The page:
Bringing in examples such as Horace Walpole’s fake translation of an Italian novel titled, in English, The Castle of Otranto, and more recent works in French presented by Andreï Makine as translations of a French writer when they were his own works, indicate that readers of various levels of sophistication cannot tell a translation from a work written in their first language. We’re also aware that, as Bellos says, what sounds foreign “in a translation is necessarily an addition to the original,” and that having “Kafka sound German in English is perhaps the best a translator can do to communicate to the reader his or her own experience of reading the original.” However, excluding French, Spanish and German, “writing translations that preserve in the way they sound some trace of the work’s ‘authentic foreignness’ is only really applicable when the original is not very foreign at all.”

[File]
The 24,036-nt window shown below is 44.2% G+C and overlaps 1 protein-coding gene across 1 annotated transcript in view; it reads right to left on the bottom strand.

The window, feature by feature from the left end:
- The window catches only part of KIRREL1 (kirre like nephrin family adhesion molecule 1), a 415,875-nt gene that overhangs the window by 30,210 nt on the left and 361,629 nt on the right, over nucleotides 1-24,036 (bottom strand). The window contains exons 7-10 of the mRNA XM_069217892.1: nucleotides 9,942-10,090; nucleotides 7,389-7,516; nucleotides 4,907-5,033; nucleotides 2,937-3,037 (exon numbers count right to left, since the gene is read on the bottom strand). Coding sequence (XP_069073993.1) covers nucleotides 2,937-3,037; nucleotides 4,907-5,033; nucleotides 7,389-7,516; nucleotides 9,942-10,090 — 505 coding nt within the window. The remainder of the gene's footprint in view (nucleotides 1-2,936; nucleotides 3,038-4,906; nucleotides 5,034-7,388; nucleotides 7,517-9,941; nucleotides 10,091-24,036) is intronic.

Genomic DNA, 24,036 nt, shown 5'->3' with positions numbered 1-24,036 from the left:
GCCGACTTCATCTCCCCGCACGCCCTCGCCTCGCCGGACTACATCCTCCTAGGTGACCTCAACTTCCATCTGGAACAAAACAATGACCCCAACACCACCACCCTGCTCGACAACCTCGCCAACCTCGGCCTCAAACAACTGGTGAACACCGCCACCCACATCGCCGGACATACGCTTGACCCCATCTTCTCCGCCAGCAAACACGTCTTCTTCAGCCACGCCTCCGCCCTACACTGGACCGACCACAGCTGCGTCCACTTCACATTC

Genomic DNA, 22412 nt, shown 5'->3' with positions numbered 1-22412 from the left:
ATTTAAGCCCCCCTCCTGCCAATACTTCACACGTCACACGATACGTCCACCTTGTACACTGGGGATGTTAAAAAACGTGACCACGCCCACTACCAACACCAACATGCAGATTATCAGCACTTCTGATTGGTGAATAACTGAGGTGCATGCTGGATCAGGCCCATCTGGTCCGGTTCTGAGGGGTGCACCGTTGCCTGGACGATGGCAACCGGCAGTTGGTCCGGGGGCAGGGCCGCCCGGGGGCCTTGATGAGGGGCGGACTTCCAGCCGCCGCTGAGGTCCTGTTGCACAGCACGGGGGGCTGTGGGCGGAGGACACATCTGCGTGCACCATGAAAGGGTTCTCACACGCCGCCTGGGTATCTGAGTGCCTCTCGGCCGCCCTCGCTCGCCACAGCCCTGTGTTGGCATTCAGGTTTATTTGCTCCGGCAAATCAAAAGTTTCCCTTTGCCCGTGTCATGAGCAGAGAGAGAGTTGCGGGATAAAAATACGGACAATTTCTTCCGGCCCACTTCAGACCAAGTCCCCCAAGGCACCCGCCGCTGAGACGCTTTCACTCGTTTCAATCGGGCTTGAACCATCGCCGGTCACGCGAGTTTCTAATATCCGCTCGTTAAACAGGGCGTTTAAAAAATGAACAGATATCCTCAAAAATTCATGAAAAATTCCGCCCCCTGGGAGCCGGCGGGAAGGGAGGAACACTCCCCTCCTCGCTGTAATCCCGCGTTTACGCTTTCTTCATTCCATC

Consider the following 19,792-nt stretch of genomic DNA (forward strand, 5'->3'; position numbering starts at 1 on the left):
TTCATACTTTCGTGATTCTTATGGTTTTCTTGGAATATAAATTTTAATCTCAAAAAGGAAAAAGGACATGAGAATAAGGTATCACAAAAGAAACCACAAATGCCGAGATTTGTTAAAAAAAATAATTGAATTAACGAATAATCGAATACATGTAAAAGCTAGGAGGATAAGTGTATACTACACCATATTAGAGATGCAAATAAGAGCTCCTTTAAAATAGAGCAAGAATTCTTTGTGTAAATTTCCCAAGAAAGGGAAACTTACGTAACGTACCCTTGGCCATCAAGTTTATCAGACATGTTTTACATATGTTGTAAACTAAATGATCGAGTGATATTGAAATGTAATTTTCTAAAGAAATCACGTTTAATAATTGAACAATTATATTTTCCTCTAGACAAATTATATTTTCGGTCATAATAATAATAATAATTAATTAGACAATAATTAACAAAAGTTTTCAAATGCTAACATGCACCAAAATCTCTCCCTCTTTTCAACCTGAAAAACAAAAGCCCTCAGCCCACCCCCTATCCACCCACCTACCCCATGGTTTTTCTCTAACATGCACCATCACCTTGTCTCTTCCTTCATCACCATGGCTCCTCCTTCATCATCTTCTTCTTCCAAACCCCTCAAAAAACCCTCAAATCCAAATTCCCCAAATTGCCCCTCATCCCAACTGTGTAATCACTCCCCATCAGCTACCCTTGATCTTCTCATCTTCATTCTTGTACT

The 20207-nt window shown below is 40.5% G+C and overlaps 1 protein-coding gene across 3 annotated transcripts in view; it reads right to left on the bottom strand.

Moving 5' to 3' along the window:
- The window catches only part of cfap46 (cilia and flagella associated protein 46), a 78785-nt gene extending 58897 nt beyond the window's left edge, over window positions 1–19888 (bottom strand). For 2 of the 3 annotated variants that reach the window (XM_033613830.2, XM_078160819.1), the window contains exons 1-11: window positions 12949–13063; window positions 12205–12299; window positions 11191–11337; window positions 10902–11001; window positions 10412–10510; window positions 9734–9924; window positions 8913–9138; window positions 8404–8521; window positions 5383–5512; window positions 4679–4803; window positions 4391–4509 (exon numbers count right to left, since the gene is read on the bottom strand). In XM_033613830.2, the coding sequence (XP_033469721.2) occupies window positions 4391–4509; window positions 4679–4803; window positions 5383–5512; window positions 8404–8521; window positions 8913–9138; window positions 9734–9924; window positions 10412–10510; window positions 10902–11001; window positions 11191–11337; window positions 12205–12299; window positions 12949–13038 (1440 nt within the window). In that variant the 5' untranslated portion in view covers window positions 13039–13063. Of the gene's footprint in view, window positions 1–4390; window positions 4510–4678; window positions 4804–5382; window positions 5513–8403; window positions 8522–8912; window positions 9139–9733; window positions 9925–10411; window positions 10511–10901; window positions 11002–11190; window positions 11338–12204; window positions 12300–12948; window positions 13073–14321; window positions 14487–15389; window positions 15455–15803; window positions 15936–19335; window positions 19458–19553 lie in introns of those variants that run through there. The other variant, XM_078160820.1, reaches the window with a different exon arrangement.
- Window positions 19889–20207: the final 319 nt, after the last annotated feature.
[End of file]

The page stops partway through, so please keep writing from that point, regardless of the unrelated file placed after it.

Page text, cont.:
With reviewers of limited help, and few publishers presenting foreign works, then perhaps translation is best served in the classrooms of higher education. Not so:
It’s a curious paradox. The disparagement of translations emanates most powerfully from those very circles where the ability to translate (at least, in the technical sense) is most likely to be found. It is reinforced in many universities by departments of modern languages that grudgingly permit the teaching of literature in translation only if it’s restricted to a separate programme in comparative literature. Of course, their colleagues in history, English, philosophy, sociology, anthropology and even mathematics use translated works all the time. But modern language departments don’t seem to notice that at all.